Musicians amongst musicians (i.e. when they’re not playing for dancers) find this kind of thing funny – they’ll grin at each other, maybe even quietly applaud it. But the trouble with playing for dancers is that ballet is just too hard and serious to muck about with. They’ve usually heard the orchestral version of the music more than you have, and so they’ll be more aware than you are if there’s something wrong or missing.  I have a theory that the less diatonic the score, the worse it is: play one wrong note in a complex chord in Romeo and Juliet and everyone know’s that there’s something wrong, even if they can’t tell you exactly what it is. As the musician, you’re often the last person in the room to know, if – as often happens – you’re (mis)reading a score that everyone else knows by ear.

I’m glad I’m not playing for any rehearsals today. After my post about getting lost in phrases yesterday, I got horrendously lost twice in the same class, as if blogging about it was a self-fulfilling prophecy rather than, as I’d hoped, an inoculation against future danger.  On that basis, my guess is that today would not be a good day for accuracy. I’m staying in.

Confessions of an anxious ballet pianist day #6: Playing the Black Swan variation music

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The original piano piece, Op. 72 No. 12, orchestrated by Drigo for the 1895 production of Swan Lake.

The original piano piece, Op. 72 No. 12, orchestrated by Drigo for the 1895 production of Swan Lake.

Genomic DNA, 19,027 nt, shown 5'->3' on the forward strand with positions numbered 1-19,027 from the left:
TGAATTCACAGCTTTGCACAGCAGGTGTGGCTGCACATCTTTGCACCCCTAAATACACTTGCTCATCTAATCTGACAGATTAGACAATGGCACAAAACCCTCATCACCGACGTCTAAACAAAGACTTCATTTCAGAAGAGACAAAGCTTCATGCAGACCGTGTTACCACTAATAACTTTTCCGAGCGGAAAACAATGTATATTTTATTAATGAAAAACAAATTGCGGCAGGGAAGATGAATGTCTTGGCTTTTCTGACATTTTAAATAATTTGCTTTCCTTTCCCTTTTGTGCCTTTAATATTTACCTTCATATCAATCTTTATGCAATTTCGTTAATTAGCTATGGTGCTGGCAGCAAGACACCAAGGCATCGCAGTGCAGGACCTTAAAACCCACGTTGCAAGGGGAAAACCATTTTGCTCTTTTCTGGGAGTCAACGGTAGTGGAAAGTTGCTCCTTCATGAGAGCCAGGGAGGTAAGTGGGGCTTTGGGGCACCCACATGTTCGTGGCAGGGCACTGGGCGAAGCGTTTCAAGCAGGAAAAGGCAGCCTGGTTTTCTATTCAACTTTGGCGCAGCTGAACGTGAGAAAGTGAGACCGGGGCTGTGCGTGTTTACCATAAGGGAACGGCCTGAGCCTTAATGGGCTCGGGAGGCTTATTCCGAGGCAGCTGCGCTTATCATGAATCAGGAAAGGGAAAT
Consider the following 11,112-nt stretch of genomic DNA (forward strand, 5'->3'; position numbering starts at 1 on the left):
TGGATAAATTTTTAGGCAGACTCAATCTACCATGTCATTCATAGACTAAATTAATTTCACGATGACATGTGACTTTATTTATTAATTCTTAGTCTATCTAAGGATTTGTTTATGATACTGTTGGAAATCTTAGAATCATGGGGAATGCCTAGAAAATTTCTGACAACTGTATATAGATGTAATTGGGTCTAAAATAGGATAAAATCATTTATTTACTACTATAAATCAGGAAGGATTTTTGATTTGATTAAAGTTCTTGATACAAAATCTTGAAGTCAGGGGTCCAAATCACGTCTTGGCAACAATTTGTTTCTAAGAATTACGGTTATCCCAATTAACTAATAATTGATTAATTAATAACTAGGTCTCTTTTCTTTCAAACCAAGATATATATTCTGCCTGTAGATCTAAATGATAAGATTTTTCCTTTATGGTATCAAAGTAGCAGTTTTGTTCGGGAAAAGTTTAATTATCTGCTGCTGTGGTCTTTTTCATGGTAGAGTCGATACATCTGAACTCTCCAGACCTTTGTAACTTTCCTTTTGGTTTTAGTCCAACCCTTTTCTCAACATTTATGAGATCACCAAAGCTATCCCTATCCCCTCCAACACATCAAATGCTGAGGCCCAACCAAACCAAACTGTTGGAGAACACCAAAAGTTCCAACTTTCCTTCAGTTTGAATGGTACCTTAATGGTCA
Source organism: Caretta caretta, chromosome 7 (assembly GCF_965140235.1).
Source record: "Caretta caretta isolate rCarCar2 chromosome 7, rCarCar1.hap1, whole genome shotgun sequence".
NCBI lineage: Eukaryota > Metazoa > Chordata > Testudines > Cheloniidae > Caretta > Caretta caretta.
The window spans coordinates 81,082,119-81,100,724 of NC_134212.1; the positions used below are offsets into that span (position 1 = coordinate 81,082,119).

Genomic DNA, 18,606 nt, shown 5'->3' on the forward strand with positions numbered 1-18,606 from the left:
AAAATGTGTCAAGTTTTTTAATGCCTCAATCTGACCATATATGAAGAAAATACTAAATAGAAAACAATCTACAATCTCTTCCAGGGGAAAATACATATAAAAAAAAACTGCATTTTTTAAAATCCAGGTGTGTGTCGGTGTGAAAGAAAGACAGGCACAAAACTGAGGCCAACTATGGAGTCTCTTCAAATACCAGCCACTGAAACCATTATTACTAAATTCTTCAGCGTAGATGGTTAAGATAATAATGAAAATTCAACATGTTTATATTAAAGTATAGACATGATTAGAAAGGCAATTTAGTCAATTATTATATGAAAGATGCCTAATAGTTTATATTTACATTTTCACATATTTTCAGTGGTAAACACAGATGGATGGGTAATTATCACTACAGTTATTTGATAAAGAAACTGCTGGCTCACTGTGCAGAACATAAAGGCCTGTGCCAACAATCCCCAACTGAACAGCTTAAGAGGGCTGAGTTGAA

The music that is harder to find than a black swan

Let’s start with a few facts. Although this solo, and the Black Swan pas de deux that it comes from, is one of the most famous bits of the most famous ballets in the world, the chances are that if you pick up a score of Swan Lake, you won’t find it – either the solo, or the pas de deux. There was no such thing as “Black Swan Pas de Deux” in Act 3 of the original (1877) score of Swan Lake. Most of it was taken from a pas de deux for “two merry-makers” in Act 1 (No. 5). Not only is Siegfried’s solo not there in the form that we generally know it today (it’s a chirpy, playful, and much longer violin solo, by comparison with the galumphing machismo of Drigo’s re-orchestration that most people know as “Siegfried”), but Odile’s solo isn’t there at all. That’s because it was only added in 1895, after Tchaikovsky’s death. It’s a piano solo (Op. 72 No. 12, L’Espiègle) orchestrated by Drigo, along with other interpolations and changes, documented on this Wikipedia page about the 1895 version of Swan Lake.

The original source of the black swan variation music

L’Espiègle, the subtitle of Tchaikovsky’s piece, means something like “Sprite,” “Demon,” or “Prankster.” It’s apparently related to “Eulenspiegel.” You get the idea. It’s a little novelty piece that should be cheeky, irreverent, playful, elusive, naughty. You can see why they might have chosen such a piece for Odile’s solo. Accordingly, it’s marked Allegro moderato (con grazia, in modo di scherzo. Stokowski’s recording will give you an idea of what I mean: